Thursday, May 10, 2012

Verdi's Otello & the Art of Seduction

At fifty-eight, after thirty-two years of unstinting productivity - in one period writing eleven operas in five years, Giuseppe Verdi was contemplating retirement. He was heaped with honors now, and when asked to compose he graciously responded and usually, respectfully, declined. He replied he had a farm to see to. Verdi was also trying to relax, spend time with his wife Guiseppina and was intent on building a charity hospital. He may have had a desire to forget the world, but the world had not forgotten him.
The seduction starts at a dinner in 1874. At their table in the Grand Hotel sat Verdi, his wife, his publisher Ricordi and another guest, Arrigio Boito - a composer, poet and librettist with whom Verdi had worked before, Ricordi voiced the opinion that perhaps they could work together again. Verdi seemed in no way interested, especially in undertaking a new work. Perhaps they could revise Simon Boccenegra, the wily publisher offered. This, Verdi replied, "might" be of interest. This was how it began - a seven year correspondence on the idea of "a Shakespeare project". Verdi was perhaps more than half aware of what was happening. In a series of wonderfully evasive letters he explained that he could not commit to such an adventure, because if he requested a libretto, then he would feel bound to try to write the music, besides he was getting too old for such things.
Boito and Ricordi then went to Guissepina and only asked that he consider looking at a scenario. She told them to leave this work with her and under no circumstances were they to approach composer directly. Finally he did look at it, but still, he would not commit explaining that it was summer and he and his wife were off to Turin "to take the waters". On his own Boito wrote an imploring letter explaining that the composer need feel no obligation from whatever work he did on Verdi's behalf, "It was his honor to do so". This resulted in the first draft of the libretto, a masterpiece of its' own. Now - the mind working, Verdi began Otello in earnest.
The problems arose and were dispatched one by one in secrecy. As rehearsals started interest in the opera became a frenzy. The composer and his partner reduced the action to essentials. Four acts in which we moved "in reverse order " from triumph and apotheosis in act one with Otello's cry of "Exsultate" to the closing at love music, "Gia nella notte densa:"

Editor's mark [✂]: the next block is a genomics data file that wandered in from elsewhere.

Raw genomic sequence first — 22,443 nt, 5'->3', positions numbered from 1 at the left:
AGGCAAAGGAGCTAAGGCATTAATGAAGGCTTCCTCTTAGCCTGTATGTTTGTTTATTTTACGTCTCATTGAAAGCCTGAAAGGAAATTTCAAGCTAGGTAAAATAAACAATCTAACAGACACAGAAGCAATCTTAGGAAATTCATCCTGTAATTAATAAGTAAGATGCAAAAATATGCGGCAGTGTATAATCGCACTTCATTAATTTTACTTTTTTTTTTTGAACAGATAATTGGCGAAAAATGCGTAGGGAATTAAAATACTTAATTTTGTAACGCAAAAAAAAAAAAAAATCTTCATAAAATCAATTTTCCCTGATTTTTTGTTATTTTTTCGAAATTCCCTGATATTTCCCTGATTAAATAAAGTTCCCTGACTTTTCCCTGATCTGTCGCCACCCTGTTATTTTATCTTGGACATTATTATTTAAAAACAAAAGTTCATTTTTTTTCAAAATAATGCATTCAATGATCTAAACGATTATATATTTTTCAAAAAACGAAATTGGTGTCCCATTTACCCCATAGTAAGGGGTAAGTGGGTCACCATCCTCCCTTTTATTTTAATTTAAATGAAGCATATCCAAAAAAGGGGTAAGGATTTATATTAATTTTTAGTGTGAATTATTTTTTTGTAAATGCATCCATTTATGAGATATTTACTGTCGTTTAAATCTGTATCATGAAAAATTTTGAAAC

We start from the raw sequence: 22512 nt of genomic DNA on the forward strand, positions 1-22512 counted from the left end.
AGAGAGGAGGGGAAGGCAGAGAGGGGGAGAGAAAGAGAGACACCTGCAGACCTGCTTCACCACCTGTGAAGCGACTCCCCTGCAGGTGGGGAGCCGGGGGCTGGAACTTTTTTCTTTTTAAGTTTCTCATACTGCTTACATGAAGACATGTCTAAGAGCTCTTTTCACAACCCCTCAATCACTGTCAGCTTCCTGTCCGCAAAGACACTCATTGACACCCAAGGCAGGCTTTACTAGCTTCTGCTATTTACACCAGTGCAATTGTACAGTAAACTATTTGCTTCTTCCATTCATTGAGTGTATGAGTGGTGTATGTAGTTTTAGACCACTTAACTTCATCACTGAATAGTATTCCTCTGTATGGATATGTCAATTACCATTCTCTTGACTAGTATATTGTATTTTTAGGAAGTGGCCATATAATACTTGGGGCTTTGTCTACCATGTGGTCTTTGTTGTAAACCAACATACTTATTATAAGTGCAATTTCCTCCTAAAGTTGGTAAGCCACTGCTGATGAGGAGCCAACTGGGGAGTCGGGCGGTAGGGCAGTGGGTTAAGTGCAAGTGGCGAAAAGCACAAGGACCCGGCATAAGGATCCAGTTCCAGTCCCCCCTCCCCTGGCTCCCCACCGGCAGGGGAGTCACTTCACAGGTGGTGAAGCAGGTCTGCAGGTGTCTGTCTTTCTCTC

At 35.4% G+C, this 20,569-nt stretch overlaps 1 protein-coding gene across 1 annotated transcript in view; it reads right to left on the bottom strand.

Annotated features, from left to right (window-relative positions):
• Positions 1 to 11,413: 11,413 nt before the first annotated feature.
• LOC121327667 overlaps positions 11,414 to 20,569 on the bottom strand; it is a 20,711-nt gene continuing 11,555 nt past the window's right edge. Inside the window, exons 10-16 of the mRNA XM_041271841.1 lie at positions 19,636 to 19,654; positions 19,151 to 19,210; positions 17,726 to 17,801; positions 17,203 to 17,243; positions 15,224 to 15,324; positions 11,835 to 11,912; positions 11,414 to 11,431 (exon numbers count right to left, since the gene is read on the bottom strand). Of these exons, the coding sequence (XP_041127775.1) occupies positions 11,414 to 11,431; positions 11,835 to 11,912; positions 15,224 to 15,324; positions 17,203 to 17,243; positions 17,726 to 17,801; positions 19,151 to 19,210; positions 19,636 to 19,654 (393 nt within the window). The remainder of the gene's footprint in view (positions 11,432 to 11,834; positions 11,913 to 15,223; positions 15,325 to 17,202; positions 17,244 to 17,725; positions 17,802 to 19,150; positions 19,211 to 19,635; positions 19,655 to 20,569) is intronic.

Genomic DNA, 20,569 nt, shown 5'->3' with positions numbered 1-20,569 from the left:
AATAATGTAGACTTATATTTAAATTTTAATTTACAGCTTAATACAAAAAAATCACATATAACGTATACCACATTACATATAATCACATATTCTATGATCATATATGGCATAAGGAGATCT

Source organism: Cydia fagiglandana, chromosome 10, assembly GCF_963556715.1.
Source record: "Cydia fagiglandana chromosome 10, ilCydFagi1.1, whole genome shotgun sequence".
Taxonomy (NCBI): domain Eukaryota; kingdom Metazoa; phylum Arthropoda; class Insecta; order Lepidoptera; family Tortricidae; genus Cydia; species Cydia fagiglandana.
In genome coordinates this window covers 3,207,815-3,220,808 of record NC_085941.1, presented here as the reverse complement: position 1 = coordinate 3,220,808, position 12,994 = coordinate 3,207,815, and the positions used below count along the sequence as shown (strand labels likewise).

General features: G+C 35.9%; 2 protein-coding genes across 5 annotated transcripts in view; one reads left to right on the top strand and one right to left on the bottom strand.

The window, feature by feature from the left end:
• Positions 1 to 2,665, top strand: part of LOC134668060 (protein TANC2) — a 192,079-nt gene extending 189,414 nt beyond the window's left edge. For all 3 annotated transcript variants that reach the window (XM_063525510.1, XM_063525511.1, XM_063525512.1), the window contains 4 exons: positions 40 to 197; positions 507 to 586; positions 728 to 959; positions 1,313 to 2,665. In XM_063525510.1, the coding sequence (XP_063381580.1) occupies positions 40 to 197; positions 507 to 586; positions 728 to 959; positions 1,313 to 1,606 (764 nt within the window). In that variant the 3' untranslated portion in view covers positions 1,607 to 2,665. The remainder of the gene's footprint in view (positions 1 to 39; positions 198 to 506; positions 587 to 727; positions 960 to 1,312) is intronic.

Gia nella notte densa   s'estingue ogni clamor.
Now in the dark night  all noise is stilled...
My pounding heart is lulled in this embrace and          calmed.
It is the last and only moment of peace the ill-fated couple will know. There follows a malicious declaration of hatred by Iago, Credo in un Dio crudel ...". Then climax follows relentless climax, the seeds of doubt are sown in innuendo and in dreams. In Greek tragic fashion we watch the hero undo himself . A handkerchief, a half overheard conversation, the swearing of a ferocious blood oath, "Si pel ciel ..." and then a vertiginous fit and near madness by the end of act three with operas most horrifying moment of schadenfreunde - " Ecco il Leone "/. As the multitude applauds he is collapsed in the dust. The final acts murder- suicide comes after an innocent's prayer and the ironic exchange :   
                         Otello : Think on your sins
                                                                             Desdemona: My sin is love
The end comes in odd stillness after a roar from the orchestra at the magnitude of the error with a whispered , "Niun me tema", Let no one fear me. He is already dead, there is only left the plunging of the dagger in his heart at his own hand. At the operas close the night of the premiere, February 5, 1887, there will be twenty calls of encore bringing the composer and cast to the stage.
This week the return of Saturday Afternoon at the Opera with a perfromance that is a true sonic spectacular, featuring Jon Vickers as Otello, Mirella Freni as his doomed wife and Herbert von Karajan and the Berlin Philharmonic; all at the top of their game. You won't want to miss this commited performance of Otello this Saturday at noon by joining us here on KPAC and KTXI.

by Ron Moore

No comments: